Monday, March 29, 2010

Desert Beauties

The Desert Botanical Garden has become a favorite stop every time I visit my daughter in the Phoenix area. Last year I was fortunate to visit it twice while it hosted an exhibit of Chihuly artwork, which you can see here and here. It's no wonder then that I had a momentary feeling of deja vu as I entered the Garden and saw the familiar sparkling yellow-green towers of glass still marking the entrance. However, a sign nearby explained that the Garden is sponsoring a fundraiser in hopes of raising enough money to keep this Chihuly work as a permanent fixture at the DBG. I can't blame them for wanting to keep such a dramatic piece; it's a dazzling eye-catcher as one enters the garden.

This year the work of another artist was featured in various parts of the garden. Large sculptures by Native American sculptor Allan Houser included many abstract pieces such as this one, "When Friends Meet."

Other pieces were more traditional such as this one, "Spirit of the Mountains." While it's hard to top Chihuly in the garden, in my humble opinion, having another noteworthy exhibit of art
added something new once again to my visit here.

Having visited the garden several times now, I feel pretty comfortable in identifying many of the plants, at least by genus name, if not the specific variety. Agaves are one of my favorites, although I still confuse some varieties with aloes.

A favorite bloomer is the Baja Fairy Duster.

The iconic saguaros, the prickly pears, and other cacti and succulents are the main feature of the garden and have become familiar sights.

As are the yuccas, which look their best in full bloom.

And another familiar sight . . . Mr. Squirrel is every bit as at home
in a desert setting as he is in my front yard.

But there is always something new to be learned here and something not noticed on previous trips. Although I've seen the Organ Pipe Cactus before, the red hues on this Stenocereus thurberi were something I'd never seen before.

On one of last year's posts about the DBG, I included a photo of this tree, but couldn't identify it. This year I found the tag for this unusual plant--it's a Boojum Tree, a member of the Ocotilla family.

It was a little early yet for the blooms on the cacti, as seen on this prickly pear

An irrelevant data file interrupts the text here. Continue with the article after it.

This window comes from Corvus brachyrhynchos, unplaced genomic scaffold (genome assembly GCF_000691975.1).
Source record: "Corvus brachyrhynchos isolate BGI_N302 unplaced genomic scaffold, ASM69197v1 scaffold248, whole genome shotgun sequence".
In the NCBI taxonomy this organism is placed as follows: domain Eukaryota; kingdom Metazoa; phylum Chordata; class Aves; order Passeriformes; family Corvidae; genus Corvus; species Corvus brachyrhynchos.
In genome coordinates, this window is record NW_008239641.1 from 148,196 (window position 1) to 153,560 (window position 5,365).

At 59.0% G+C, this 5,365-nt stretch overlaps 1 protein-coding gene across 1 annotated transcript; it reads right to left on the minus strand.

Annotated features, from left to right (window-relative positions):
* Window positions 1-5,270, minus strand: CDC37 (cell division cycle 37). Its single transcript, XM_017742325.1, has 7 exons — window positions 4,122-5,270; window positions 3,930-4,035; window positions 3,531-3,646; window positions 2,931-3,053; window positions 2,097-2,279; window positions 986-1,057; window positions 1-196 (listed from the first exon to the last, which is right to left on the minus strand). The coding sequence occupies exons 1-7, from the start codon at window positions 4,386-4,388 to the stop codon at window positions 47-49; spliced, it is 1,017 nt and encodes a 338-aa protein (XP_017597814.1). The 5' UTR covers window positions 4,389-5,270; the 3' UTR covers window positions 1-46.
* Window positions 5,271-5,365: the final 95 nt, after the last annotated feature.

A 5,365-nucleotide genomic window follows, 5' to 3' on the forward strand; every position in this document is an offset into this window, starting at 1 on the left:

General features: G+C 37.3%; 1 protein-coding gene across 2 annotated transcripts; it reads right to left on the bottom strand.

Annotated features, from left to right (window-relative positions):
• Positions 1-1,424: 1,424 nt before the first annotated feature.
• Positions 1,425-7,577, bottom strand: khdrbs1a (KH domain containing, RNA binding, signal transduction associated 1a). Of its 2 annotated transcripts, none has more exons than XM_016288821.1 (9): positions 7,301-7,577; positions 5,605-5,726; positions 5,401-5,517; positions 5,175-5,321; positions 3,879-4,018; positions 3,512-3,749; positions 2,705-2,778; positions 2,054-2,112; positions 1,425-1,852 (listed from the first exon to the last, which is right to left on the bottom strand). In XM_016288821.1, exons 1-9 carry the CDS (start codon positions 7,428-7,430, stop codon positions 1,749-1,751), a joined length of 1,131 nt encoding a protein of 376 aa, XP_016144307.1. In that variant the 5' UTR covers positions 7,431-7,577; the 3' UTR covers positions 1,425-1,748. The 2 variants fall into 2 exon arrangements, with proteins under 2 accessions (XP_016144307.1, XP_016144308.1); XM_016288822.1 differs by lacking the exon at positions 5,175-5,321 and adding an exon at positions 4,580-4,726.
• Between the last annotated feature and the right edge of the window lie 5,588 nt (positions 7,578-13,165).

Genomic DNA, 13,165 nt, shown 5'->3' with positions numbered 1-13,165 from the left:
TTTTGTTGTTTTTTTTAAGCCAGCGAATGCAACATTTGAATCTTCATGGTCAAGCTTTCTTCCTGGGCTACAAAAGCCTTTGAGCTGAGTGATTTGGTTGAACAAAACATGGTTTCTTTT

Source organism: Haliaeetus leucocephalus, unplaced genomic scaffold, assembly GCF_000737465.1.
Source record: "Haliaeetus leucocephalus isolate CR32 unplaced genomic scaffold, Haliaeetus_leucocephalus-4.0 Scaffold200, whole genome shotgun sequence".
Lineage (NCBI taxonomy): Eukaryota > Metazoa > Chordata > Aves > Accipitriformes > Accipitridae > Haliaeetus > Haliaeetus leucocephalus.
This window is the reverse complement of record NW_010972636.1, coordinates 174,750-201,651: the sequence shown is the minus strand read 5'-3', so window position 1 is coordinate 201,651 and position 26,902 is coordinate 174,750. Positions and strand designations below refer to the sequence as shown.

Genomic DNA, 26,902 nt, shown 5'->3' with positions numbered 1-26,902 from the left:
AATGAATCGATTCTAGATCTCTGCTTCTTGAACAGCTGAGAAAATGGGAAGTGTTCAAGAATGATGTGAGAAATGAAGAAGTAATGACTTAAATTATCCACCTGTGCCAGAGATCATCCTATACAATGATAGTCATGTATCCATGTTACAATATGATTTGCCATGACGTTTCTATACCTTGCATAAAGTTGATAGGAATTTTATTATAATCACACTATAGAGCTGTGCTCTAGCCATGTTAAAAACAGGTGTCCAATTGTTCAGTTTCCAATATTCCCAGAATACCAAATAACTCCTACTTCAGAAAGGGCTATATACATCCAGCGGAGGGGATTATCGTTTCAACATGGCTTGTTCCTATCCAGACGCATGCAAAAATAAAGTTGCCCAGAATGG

with buds not quite ready to open.

But some of the mammilaria were already bursting with some spring color.

However, it was perfect timing for the wildflower garden,
the first time I had seen it in full bloom.

Mounds of desert marigolds appeared at every turn.

They obviously thrive in the hot desert sun.

One of my favorite color combinations, pink and purple, showed up in these Arroyo Lupines Lupinus succulentus and Parry's Penstemons Penstemon parryi.

I wasn't the only one enjoying the colors of the wildflowers on this early spring day.

One of the things I like about the DBG, and I suppose it's true of most Botanic Gardens, is that all the plants are clearly labeled. However, labels aren't placed beside each individual specimen. I never did find a label for this shrub, but it reminds me of Noelle's Valentine shrub--am I right, Noelle?

Nor could I find the label for these pretty blue wildflowers.

Outside the wildflower garden, these striking orange flowers appeared
in many plantings next to succulents and cacti.

After much hunting, I finally found the label--Coral aloe, Aloe striata. Isn't this an interesting plant? I've never seen such colorful and dramatic blooms on a succulent before.

The garden was crowded on this Thursday afternoon with many visitors on spring break. But resident bees seemed unfazed by all the hubbub. This picture made me laugh because I had spent some time the day before shooting photo after photo of bees swarming around a flowering plum tree near my daughter's home, only to discover later I had nothing but blurs of motion in every photo. I took this close-up of a pretty potted French lavender, not even realizing until I downloaded it that there was a bee on the plant. A good example of photographic serendipity:)

If you are ever in the Phoenix area I highly recommend stopping by the Desert Botanic Garden for a visit. This is one public garden that has something interesting to see all year long. Just a word of advice, however: if you visit here between mid-March and early November, I suggest going in the morning and taking along sunscreen. I had to respect the time schedules of my "chauffeurs," so I went at noon and then discovered too late that I had left my sunscreen in my other purse. In spite of a mild sunburn, though, the trip to the DBG was well worth it!

Wednesday, March 24, 2010